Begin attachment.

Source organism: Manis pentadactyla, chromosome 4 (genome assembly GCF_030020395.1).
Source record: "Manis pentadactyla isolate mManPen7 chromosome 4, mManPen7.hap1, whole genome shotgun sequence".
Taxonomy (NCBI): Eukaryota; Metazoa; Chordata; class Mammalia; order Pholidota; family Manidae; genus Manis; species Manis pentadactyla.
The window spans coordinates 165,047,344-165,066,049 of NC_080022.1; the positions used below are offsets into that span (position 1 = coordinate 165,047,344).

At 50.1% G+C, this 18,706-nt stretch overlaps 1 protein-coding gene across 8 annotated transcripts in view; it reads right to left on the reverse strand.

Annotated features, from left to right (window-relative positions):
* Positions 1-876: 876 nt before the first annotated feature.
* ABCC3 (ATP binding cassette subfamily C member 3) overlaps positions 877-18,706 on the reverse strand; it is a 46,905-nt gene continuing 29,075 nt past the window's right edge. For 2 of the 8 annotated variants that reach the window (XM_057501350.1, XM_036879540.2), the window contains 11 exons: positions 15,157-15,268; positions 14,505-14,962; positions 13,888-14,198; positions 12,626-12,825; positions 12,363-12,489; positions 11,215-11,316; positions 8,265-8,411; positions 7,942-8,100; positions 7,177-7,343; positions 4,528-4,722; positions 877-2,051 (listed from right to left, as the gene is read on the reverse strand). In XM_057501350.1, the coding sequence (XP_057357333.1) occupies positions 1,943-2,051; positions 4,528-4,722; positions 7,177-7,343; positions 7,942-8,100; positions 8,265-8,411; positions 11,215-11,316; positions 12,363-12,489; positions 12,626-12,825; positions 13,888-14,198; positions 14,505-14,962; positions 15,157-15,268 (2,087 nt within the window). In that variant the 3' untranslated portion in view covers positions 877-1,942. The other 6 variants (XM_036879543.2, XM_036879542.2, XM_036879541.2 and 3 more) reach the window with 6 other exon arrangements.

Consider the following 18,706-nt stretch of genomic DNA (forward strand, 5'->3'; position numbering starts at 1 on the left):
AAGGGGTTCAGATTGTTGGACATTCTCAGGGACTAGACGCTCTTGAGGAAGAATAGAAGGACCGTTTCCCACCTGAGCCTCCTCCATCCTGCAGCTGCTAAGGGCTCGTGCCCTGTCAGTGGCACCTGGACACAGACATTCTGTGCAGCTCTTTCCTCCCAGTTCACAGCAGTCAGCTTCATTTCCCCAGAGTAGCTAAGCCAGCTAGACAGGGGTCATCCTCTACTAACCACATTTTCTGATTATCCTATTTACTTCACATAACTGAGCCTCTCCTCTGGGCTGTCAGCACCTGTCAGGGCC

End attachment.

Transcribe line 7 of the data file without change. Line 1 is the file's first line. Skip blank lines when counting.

* Positions 1-876: 876 nt before the first annotated feature.